Where Are They Now: George Holland

November 17, 2006 12:47pm

In 1970 George Holland got his first motorcycle, a Honda Z-50. He beat around on that for a couple years until his dad picked up an XR75 for him in 1973. They raced some local events near his hometown of Fresno, CA, and as he progressed they hit more and more races in the Central California Valley.

Through the 1970s, George and his father became regulars at NMA and CMC amateur national events. He eventually picked up a ride with Suzuki’s powerful R&D minicycle team. He won every single moto at the NMA Grand National Championships at Ponca City in 1980 and, alongside his R&D teammate, Erik Kehoe, they were a force at all of the big amateur races across the country. Some consider Holland to be one of the greatest minicycle riders of all time, alongside pioneers Jeff Ward, Bryan Myerscough and Gene McKay, and later heroes Brian Swink, Buddy Antunez, Ricky Carmichael and James Stewart.

In 1981, Holland made the jump to the pro class on his sixteenth birthday. Suzuki flew him to Broome-Tioga, New York for his first national. He finished inside the top ten that day and showed everyone that he was the real deal.
Holland was loyal to the brand that had backed him during his final amateur years. He remained a factory Suzuki rider from 1981 to ’87—a long time by today’s standards. George still recalls his very first Supercross race.

“They didn’t have a 125 class back in those days,” says Holland, “and the San Diego Supercross in 1981 was my first time racing in a stadium. Kent Howerton got hurt early in the day and Suzuki gave me his bike to use. It was way lighter and faster than mine, and I remember rolling up to the start line next to Bob Hannah, Marty Smith, David Bailey, Jeff Ward, Ricky Johnson and all of the fast guys from that era. Man, I was so freaked out!” Nevertheless, Holland finished a solid ninth in the 250 main event.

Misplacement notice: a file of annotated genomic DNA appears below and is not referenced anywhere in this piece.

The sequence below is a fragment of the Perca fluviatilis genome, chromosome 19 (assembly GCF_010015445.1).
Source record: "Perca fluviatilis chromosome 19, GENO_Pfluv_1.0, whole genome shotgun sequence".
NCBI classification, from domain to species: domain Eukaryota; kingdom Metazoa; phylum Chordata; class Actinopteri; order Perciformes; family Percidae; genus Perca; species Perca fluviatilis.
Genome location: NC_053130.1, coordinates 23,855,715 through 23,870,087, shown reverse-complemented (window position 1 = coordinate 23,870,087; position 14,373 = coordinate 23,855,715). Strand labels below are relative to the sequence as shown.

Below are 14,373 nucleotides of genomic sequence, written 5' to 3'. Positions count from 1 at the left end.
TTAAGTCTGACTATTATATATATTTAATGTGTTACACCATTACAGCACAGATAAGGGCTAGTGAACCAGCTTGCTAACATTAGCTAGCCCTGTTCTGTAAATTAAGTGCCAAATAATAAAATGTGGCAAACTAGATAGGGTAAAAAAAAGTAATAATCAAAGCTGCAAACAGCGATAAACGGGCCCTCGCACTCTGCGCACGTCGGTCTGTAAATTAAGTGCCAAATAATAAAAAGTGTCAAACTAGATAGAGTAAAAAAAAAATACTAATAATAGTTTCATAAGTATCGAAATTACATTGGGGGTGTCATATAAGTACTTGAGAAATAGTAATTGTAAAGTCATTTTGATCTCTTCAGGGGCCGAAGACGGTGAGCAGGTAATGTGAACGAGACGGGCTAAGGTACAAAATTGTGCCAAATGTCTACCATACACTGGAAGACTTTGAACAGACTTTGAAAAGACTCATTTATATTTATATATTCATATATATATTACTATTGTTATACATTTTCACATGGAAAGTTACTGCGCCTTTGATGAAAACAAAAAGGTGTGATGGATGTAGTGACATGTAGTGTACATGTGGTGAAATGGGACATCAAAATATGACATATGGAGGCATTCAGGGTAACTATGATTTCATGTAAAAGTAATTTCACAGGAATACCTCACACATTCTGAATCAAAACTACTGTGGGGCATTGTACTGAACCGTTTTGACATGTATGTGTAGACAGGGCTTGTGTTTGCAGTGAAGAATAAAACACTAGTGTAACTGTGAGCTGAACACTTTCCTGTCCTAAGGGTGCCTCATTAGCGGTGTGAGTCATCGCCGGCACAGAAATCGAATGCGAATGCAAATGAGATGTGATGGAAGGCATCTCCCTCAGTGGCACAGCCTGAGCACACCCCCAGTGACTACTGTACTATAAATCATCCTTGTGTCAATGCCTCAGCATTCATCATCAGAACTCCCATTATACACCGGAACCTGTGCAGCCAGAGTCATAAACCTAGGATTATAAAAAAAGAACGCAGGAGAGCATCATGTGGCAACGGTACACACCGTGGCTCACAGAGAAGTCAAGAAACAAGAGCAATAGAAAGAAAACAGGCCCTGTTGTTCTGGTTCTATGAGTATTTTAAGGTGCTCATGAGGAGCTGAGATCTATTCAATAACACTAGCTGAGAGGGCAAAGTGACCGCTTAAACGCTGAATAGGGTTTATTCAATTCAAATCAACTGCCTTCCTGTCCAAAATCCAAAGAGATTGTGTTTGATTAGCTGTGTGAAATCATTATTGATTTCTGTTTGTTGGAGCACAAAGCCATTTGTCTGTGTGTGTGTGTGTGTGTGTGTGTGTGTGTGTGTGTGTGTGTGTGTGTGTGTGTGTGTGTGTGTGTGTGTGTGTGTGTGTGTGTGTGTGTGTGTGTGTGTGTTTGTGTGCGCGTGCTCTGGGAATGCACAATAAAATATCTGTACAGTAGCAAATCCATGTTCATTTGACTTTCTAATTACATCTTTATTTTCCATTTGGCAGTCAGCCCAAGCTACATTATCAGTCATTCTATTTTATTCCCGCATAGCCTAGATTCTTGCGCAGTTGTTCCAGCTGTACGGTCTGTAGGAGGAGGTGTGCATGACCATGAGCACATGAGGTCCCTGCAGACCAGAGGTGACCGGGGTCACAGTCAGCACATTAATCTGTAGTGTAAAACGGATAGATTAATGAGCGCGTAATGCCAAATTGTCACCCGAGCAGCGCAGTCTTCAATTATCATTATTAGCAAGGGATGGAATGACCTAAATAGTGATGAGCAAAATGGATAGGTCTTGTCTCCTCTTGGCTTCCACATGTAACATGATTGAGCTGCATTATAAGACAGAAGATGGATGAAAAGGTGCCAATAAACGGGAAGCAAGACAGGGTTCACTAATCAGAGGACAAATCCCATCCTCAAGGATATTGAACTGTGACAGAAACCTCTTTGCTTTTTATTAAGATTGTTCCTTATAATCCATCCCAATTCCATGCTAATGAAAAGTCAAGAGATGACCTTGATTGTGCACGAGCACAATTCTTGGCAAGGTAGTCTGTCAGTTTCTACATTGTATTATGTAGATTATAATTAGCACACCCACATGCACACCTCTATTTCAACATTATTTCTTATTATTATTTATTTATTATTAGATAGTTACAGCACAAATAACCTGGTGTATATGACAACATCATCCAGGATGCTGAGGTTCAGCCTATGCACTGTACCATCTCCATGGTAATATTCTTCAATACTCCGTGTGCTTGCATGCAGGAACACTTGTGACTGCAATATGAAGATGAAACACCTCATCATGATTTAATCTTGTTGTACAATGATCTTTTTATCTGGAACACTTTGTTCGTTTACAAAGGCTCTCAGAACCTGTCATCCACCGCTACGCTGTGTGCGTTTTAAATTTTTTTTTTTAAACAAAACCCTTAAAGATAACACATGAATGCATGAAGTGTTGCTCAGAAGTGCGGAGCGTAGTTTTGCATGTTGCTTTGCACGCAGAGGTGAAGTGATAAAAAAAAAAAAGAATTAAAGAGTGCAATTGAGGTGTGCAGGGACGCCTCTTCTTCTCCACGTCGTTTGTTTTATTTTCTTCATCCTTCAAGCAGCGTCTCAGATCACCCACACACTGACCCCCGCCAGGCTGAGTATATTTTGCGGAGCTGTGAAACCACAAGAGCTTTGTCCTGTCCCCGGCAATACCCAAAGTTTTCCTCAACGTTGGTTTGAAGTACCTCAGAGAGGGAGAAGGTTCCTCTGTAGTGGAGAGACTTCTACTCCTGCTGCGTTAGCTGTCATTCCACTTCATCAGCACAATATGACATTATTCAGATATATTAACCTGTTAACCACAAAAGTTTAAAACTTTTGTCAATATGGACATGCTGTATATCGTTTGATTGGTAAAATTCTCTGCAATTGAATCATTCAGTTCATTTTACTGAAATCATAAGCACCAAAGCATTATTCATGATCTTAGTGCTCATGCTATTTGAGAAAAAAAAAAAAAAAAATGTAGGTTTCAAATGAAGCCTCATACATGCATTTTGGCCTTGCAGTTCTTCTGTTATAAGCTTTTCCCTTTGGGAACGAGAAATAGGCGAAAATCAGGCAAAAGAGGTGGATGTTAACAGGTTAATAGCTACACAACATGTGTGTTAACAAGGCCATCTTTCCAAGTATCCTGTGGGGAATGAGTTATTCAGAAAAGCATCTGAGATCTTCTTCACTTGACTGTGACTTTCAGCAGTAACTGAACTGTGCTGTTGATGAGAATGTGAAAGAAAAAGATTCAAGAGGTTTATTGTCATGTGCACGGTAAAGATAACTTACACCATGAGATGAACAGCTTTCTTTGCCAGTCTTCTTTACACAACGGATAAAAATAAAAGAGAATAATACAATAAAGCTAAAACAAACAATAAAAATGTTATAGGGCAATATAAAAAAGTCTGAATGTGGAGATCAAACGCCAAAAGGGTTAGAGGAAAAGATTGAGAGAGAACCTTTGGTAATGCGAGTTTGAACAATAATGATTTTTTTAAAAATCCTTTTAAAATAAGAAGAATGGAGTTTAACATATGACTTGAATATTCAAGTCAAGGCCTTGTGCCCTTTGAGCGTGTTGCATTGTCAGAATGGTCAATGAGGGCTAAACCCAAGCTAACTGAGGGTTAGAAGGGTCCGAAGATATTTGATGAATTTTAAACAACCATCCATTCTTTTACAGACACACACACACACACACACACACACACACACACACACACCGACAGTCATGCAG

While George was always competitive in the 250 class, the 125 motocross series was where he would do the most damage. He won six 125 Nationals for Suzuki, then in 1988 Team Honda signed him to race 250 Supercross and 125 motocross, replacing two-time 125 MX Champ Mickey Dymond, who went to Team Yamaha. Holland, quiet and well-liked in the pits, rewarded the Red Riders with a fourth consecutive class title that year, following Ron Lechien (’85) and Dymond (’86, ’87). George ran the #1 plate in 1989 and although he might have won the title again, injuries took their toll on him. In fact, even though he was still very competitive, Holland called it quits at the end of the 1989 season with 13 outdoor national wins to his credit.

“I had just had enough,” he recalls. “My shoulder was so screwed up that it was constantly bothering me. I had injured my knees and they were in bad shape, too. I guess I was just sick of doing it for so long. It was my whole life since I was five years old and I just got tired of it.”

George didn’t squander the money he had been making while he was racing. He invested it in 2,000 acres of land outside of Fresno. Once he quit racing, he put it to use. He and his father started the Holland Nut Company, growing almonds. Today, that company is thriving and they own their own packing plant and trucking company.

George got married in 1987 and has two daughters, 14 and 9 years old. He used to ride occasionally but a snowboarding accident two years ago hurt his hip bad enough for him to stay off the bike. He still follows racing from a distance and gets to at least one Amp’d Mobile Supercross race each year.

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